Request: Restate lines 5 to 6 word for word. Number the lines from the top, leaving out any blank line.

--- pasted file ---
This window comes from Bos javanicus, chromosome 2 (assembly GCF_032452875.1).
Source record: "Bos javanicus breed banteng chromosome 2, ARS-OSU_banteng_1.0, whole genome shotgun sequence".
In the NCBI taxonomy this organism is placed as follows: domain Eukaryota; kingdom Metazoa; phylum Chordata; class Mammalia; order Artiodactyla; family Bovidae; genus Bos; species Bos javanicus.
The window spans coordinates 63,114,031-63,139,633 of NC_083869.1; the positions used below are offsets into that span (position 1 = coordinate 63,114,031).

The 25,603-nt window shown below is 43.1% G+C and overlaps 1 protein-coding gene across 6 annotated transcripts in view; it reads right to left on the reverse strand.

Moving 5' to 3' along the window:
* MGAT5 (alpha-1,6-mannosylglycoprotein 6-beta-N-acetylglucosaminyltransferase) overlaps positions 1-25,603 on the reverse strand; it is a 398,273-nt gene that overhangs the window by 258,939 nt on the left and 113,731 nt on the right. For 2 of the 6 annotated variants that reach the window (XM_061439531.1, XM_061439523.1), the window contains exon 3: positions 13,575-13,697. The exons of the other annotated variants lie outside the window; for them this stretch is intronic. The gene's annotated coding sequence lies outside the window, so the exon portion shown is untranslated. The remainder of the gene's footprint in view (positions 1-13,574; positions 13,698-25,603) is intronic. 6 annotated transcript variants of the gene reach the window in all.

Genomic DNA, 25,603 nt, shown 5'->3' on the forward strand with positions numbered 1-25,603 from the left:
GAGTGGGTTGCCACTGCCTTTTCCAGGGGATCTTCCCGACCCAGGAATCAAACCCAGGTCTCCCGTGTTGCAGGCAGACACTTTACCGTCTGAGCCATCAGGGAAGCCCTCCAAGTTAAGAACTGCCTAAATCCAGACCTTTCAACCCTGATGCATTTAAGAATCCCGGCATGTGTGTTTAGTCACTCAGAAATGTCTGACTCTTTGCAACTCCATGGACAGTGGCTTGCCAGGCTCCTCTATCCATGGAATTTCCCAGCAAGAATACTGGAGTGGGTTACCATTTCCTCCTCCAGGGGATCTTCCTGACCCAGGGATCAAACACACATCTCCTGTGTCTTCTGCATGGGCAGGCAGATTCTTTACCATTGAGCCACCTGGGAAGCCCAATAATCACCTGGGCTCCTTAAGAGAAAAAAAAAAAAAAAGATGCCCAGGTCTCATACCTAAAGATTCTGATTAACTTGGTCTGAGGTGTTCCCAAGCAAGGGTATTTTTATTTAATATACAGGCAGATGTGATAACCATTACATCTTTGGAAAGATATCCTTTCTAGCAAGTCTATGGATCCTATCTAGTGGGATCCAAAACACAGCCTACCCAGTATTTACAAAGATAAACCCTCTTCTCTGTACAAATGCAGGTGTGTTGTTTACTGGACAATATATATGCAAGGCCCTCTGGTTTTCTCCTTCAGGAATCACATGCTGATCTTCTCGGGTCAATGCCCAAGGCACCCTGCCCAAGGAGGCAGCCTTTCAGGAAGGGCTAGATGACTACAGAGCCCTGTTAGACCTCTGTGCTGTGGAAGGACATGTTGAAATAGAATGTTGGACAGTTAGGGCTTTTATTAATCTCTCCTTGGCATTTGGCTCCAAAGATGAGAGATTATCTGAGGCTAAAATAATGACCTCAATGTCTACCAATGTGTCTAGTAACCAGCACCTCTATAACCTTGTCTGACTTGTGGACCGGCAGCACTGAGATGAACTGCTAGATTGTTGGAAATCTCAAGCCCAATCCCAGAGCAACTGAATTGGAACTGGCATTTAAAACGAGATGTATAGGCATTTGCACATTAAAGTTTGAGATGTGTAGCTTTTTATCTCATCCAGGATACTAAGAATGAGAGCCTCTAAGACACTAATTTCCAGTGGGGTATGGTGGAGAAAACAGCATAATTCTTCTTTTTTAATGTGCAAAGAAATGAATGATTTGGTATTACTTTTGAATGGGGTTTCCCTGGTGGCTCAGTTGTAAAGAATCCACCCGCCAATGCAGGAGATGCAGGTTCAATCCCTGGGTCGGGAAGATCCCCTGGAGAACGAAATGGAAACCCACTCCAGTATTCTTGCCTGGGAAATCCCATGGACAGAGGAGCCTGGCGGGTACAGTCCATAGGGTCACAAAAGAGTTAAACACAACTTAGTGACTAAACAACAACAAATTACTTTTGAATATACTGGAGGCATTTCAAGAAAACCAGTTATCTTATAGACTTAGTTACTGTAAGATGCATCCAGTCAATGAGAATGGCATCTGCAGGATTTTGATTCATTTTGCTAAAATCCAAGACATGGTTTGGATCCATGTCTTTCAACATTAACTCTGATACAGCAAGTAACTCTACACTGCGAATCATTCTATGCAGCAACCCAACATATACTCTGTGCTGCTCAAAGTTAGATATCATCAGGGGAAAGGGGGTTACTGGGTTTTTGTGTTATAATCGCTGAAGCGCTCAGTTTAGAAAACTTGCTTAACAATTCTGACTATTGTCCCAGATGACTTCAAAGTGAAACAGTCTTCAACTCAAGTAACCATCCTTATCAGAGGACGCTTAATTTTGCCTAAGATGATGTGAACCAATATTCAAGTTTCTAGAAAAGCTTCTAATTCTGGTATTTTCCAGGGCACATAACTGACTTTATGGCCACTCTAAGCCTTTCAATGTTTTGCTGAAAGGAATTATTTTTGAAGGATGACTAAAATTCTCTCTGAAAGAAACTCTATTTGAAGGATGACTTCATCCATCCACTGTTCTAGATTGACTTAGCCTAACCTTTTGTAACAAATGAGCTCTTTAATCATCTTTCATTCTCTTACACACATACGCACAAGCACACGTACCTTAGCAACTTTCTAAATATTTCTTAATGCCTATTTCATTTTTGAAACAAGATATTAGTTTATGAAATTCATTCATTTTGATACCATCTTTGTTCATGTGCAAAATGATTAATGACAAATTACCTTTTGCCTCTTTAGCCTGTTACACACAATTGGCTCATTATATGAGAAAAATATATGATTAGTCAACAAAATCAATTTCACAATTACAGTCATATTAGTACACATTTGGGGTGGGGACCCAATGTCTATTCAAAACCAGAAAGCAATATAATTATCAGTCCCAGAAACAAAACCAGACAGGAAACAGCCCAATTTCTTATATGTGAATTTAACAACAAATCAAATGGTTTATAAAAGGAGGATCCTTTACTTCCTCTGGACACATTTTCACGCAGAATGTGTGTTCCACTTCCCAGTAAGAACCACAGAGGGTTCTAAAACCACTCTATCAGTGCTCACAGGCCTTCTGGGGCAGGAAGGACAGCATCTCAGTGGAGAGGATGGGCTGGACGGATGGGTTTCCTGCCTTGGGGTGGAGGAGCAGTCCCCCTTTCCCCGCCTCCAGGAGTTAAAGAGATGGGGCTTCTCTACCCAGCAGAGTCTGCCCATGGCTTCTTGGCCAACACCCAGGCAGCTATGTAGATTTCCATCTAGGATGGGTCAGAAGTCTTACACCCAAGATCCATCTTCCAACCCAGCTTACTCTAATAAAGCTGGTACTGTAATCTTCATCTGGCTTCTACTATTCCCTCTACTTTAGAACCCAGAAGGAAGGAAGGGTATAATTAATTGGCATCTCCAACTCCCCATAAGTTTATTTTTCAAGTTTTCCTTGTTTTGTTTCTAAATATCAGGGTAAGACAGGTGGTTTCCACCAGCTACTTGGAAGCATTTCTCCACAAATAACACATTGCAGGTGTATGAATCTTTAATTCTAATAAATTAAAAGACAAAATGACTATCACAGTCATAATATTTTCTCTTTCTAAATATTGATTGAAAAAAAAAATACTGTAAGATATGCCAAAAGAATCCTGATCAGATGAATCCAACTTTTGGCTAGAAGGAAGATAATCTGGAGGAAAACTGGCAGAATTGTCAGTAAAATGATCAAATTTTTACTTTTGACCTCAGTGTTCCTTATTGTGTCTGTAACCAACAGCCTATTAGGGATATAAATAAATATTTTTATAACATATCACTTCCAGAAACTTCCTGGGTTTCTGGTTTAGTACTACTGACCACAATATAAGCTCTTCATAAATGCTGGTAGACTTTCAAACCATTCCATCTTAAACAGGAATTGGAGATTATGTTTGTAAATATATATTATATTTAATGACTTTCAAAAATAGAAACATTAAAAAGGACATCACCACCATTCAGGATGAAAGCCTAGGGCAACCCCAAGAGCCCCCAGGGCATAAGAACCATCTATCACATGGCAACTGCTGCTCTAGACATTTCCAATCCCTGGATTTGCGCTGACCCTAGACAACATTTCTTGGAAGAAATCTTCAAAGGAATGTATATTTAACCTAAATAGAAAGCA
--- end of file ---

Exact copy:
The 25,603-nt window shown below is 43.1% G+C and overlaps 1 protein-coding gene across 6 annotated transcripts in view; it reads right to left on the reverse strand.

Moving 5' to 3' along the window: